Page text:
The beautiful Red-billed Tropicbird amazes Galapagos visitors with it’s spectacular appearance. Their long elegant tail streamers, bright red beak and black eye mask combine beautifully, making the red-billed tropicbird a very photogenic character. Although not always easy to spot at the Galapagos islands, any kean birdwatcher should keep their eyes open during their Galapagos islands cruise. A sighting of the Galapagos red-billed tropicbird in flight is am especially mesmerizing and rewarding experience!
Read on for everything you ever wanted to know about the Galapagos Red-Billed Tropicbird. Where and when to see them? How to recognise them? Plus lots of interesting red-billed tropic bird facts, photos and information.
Conservation Status: Least Concern
Scientific Name: Phaethon Aethereus Mesonauta
There are estimated to be a few thousand Galapagos Red-Billed Tropicbird pairs, spread across 30+ different colonies on different islands. They can be spotted most easily on Galapagos cruising itineraries.
They are found right across the archipelago, especially in areas with cliffs or rock walls. Some of the best islands to look out for them include South Plaza, Española, Genovesa, North Seymour and Marchena. In truth though they are not one of the easier bird species to spot at the Galapagos islands. They are a pelagic species, spending most of their time out at sea, feeding in open ocean, and only head to land to breed and nest. They tend to nest on inaccessible cliff ledges, so panga rides along coastal cliff areas are the best way to spot them, although it may be at a distance. So visitors need to be in the right place at the right time, and to have a little luck on their side too.
The Galapagos red-billed tropic bird is active all year round, and can breed throughout the year. Marine food at Galapagos is more plentiful during the latter half of the year, so this may be the optimal time to look out for them.
Fortunately, postive identification of a Galapagos red-billed tropicbird is not difficult. They resemble a tern in appearance, with white bodies, black markings on their wings, a distinctive black mask and bright red beak. But the easiest way to distinguish them from other bird species is by their elegant, long tail streamers which usually measure twice their body length.
The Red-billed Tropicbird is the largest of the world’s Tropicbird species, growing up to 90 - 105 cm long (tailstreamer included), with wingspan a little over 1 meter. Male red billed tropicbirds usually have longer tail streamers than females, while juveniles have yet to grow their impressive tail.
As their name would suggest, Red-Billed Tropicbird range (Phaethon Aethereus Mesonauta) extends across the tropics. They are mostly found along the eastern side of the Pacific Ocean, in the Caribbean, and in tropical areas of the east Atlantic Ocean and Indian Ocean. At the Galapagos Islands they are sturdy seabirds, spending much of their time out to sea, and only coming to land for breeding. Red-billed tropicbirds nest in colonies, preferring rock walls or cliff ledges which offer good shelter and protection from land predators.
The Red-billed Tropicbird courtship ritual is quite beautiful. Couples perform spectacular aerial acrobatics together for up to one month at a time – this can be a particularly spectacular moment for visitors to spot them. At Galapagos they can breed all year-round, laying just one single egg per clutch. The incubation period lasts for 6 weeks, and after fledging the baby tropicbird will typcially fly the nest to fend for itself.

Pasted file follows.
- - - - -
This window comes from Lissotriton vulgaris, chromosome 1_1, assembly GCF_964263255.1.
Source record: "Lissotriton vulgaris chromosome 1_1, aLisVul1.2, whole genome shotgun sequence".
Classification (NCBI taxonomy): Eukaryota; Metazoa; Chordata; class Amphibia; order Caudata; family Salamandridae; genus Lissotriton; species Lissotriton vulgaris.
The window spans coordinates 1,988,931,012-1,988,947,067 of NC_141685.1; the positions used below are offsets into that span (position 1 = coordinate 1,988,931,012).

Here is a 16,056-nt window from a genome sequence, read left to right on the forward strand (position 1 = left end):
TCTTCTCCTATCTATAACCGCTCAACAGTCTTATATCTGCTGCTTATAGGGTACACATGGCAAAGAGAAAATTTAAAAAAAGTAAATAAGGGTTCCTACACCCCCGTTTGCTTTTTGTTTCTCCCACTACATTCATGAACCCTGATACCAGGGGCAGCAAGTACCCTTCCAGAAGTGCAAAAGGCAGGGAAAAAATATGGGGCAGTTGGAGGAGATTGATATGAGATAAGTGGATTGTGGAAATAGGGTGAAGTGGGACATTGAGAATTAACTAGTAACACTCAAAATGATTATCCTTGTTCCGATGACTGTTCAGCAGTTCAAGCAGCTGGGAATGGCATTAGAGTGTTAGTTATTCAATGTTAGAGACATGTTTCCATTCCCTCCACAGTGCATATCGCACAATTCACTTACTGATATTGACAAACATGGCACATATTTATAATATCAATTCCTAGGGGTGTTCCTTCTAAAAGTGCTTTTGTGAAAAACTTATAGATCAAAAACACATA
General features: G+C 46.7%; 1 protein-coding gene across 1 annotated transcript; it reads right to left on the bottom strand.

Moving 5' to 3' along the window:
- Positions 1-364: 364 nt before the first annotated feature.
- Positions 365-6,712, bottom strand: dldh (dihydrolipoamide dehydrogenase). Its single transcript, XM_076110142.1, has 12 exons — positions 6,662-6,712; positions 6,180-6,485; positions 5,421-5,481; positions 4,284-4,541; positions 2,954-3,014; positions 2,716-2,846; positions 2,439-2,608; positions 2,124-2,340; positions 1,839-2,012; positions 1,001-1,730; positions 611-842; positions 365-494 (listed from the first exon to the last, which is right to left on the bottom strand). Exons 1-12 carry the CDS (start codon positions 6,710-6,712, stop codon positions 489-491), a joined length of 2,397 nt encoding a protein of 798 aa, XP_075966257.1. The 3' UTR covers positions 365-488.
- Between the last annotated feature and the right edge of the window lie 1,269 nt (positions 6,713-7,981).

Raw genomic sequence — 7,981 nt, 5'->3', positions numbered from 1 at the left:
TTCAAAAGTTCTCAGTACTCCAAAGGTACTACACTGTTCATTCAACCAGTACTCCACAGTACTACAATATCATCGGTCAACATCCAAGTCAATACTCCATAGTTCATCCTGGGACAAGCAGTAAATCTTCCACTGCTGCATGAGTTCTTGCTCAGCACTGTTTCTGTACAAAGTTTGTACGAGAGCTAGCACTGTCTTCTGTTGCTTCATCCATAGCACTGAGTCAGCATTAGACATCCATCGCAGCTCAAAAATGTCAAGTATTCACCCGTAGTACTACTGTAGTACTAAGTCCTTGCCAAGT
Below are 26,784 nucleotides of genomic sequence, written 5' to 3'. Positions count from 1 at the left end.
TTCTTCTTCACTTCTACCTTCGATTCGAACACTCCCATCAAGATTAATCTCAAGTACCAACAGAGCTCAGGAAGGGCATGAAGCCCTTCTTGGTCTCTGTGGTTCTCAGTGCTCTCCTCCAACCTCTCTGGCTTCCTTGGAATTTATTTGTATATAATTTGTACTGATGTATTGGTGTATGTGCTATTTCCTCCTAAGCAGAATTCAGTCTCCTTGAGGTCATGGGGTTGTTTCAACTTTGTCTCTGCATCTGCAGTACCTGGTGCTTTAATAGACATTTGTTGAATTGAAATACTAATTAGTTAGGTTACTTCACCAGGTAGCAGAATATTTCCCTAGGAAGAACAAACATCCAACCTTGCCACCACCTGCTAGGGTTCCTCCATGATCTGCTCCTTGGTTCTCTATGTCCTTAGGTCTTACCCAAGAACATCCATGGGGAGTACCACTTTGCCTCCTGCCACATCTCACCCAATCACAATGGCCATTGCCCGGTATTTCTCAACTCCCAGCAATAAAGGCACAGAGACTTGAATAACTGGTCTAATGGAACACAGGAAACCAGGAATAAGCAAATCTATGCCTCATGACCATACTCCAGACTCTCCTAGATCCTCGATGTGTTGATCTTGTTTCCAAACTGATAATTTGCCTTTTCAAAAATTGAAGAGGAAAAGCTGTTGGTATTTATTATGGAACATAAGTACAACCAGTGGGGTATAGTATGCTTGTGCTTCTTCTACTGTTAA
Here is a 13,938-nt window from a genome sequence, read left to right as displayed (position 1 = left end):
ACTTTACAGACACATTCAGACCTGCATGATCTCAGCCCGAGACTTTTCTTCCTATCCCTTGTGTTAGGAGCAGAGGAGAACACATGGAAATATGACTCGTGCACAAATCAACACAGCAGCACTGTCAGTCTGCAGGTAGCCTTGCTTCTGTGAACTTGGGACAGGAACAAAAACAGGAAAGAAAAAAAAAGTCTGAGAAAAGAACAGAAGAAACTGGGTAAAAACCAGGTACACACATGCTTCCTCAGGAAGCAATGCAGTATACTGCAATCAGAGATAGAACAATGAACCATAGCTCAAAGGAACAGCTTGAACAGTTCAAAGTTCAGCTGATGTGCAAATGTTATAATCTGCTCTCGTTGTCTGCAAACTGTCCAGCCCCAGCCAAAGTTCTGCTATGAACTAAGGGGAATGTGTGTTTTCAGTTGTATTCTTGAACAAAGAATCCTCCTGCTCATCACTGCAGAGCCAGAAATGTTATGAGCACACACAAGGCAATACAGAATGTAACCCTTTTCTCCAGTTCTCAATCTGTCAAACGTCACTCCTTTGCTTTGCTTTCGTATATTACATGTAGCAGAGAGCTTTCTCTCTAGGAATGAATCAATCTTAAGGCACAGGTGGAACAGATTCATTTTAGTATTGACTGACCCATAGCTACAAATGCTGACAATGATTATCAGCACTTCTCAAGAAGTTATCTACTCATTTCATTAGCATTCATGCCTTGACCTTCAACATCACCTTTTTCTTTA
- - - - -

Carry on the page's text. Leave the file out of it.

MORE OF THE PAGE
The Red billed Tropicbird diet consists mostly of squid and small fish which they catch by plunge-diving. This bird often likes to forage for food alone, and has intelligently learnt to follow other predators such as dolphins or tuna, catching small fish that are driven to the surface by them.
Surprisingly though the red-billed tropic bird is a poor swimmer. They will hover above the ocean surface searching for prey, before diving and once more taking to the air. If they do sit in the water they look uncomfortable with their tail streamer pointed upwards to keep it dry.
• As graceful as they are in flight, the Red-billed Tropicbird is rather clumsy on land, unable to walk and having to push itself along on it’s belly. For this reason they like to nest on steep cliffs, where walking is largely unnecessary and take-off easy.
• They hate to get their impressive tail streamers wet. It is quite common to see them sitting on the water, with their tail held up in order to keep it dry.
• The Red-billed Tropicbird is nicknamed the Boatswain Bird, due to it’s shrill call that sounds similar to a Boatswain’s whistle (kree-kree-kree).
• Although listed as a species of Least Concern on the IUCN Red List, the Red billed Tropicbird global population trend is in decline. There are thought to be between 16 and 30 thousand mature adults alive today - a considerable percentage of which are found at Galapagos. The fact that they lay just one egg per clutch means that possible population increase is a slow process. Their clumsiness on land can also leave them vulnerable to predation - invasive species such as cats and rats are more than happy to dine on Tropicbird eggs.
If you enjoyed this post, then check out more information about Galapagos Bird species.
In conclusion, few Galapagos birds can claim to be as elegant and graceful as the red-billed tropicbird. Although they are found in large numbers at the Galapagos islands, they are not one of the more commonly sighted birds here. Bird watchers should look along cliff ledges where they nest, or if really lucky you might photograph one in flight over the ocean - a shot that can easily be one of your very best vacation snaps.